In 1637, Dutch Governor Wouter van Twiller purchased the island, then known as Hog Island, from the Canarsie Indians. After the Dutch surrendered to the English in 1664, Captain John Manning acquired the island in 1666, which became known as Manning’s Island, and twenty years later, Manning’s son-in-law, Robert Blackwell, became the island’s new owner and namesake. In 1796, Blackwell’s great-grandson Jacob Blackwell constructed the Blackwell House, which is the island’s oldest landmark, New York City’s sixth oldest house, and one of the city’s few remaining examples of 18th-century architecture.

Through the 19th century, the island housed several hospitals and a prison. In 1828, the City of New York purchased the island for $32,000 (equivalent to $754,133 in 2020), and four years later, the city erected a penitentiary on the island; the Penitentiary Hospital was built to serve the needs of the prison inmates. By 1839, the New York City Lunatic Asylum opened, including the Octagon Tower, which still stands but as a residential building; it was renovated and reopened in April 2006. The asylum, which was designed by Alexander Jackson Davis, at one point held 1,700 inmates, twice its designed capacity.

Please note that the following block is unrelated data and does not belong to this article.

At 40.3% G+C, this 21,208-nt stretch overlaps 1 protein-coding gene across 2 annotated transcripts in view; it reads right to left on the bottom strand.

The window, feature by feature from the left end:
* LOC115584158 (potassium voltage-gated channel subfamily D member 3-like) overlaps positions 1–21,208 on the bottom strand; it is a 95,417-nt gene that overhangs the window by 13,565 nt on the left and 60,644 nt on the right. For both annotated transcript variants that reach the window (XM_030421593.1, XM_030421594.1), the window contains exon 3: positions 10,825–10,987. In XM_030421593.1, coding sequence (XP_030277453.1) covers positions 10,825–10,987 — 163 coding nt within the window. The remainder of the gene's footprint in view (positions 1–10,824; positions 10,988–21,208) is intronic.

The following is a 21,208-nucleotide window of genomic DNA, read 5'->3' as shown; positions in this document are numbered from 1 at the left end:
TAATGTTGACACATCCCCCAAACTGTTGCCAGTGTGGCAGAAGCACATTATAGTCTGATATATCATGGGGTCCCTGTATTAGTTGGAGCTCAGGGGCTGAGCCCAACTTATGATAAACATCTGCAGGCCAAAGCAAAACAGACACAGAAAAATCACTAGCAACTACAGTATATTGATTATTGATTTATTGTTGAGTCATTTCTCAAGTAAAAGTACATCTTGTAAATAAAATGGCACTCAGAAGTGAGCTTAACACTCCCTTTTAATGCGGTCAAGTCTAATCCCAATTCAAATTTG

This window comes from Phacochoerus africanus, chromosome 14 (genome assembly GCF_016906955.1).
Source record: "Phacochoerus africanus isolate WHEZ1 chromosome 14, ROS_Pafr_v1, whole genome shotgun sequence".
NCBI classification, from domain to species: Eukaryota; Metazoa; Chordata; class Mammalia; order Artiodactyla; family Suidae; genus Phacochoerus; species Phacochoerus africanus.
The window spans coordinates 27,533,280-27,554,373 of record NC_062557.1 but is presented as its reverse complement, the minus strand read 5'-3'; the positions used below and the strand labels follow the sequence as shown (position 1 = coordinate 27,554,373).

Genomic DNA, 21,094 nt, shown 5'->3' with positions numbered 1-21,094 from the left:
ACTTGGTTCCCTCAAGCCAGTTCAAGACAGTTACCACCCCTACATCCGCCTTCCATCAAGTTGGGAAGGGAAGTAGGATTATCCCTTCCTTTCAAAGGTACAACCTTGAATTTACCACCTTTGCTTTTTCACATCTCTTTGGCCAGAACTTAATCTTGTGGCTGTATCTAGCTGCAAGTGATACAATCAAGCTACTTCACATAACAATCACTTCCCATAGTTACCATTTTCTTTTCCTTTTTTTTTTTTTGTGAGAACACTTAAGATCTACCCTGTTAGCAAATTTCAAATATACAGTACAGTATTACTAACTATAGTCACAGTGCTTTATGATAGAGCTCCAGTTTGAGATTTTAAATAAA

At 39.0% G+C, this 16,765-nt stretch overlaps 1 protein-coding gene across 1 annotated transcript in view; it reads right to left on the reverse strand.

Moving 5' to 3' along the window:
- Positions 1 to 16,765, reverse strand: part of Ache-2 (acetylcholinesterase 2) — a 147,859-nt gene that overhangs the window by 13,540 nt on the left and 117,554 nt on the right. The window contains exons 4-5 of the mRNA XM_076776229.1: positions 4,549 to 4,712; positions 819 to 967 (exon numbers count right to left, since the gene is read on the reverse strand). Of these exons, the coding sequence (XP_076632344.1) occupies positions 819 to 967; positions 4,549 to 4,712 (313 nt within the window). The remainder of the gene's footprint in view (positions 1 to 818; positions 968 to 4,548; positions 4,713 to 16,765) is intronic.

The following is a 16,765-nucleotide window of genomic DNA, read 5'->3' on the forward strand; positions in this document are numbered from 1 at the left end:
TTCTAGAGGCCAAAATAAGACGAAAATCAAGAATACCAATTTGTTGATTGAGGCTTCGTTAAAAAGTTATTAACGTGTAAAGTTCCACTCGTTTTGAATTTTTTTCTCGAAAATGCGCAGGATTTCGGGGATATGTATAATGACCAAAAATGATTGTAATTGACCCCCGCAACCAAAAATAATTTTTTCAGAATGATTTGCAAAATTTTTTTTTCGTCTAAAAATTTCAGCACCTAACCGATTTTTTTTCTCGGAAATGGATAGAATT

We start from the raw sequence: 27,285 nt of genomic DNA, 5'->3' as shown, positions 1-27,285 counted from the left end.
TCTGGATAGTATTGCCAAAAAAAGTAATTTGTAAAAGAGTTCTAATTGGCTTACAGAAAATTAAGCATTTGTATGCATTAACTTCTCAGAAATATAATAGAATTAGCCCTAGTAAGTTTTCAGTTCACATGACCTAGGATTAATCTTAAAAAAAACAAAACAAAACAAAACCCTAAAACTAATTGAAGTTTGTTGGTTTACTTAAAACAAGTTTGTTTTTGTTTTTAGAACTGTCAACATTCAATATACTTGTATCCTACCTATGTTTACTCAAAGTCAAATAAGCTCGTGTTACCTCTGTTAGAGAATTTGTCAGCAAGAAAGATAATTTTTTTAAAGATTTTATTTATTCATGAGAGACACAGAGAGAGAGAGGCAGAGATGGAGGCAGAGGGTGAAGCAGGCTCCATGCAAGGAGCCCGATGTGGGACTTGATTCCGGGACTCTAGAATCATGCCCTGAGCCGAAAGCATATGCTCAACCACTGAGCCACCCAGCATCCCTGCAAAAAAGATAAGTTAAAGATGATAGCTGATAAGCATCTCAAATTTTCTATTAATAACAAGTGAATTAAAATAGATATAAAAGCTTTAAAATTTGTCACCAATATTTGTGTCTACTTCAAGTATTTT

Blackwells Island (now known as Roosevelt Island) from the East River, c. 1862

In 1852, a workhouse was built on the island to hold petty violators in 220 cells. The Smallpox Hospital, designed by James Renwick, Jr., opened in 1856, and two years later, the Asylum burned down and was rebuilt on the same site; Penitentiary Hospital was destroyed in the same fire. In 1861, prisoners completed construction of Renwick’s City Hospital (renamed Charity Hospital in 1870), which served both prisoners and New York City’s poorer population. In 1877, the hospital opened a School of Nursing, the fourth such training institution in the nation.

Learn more about Roosevelt Island.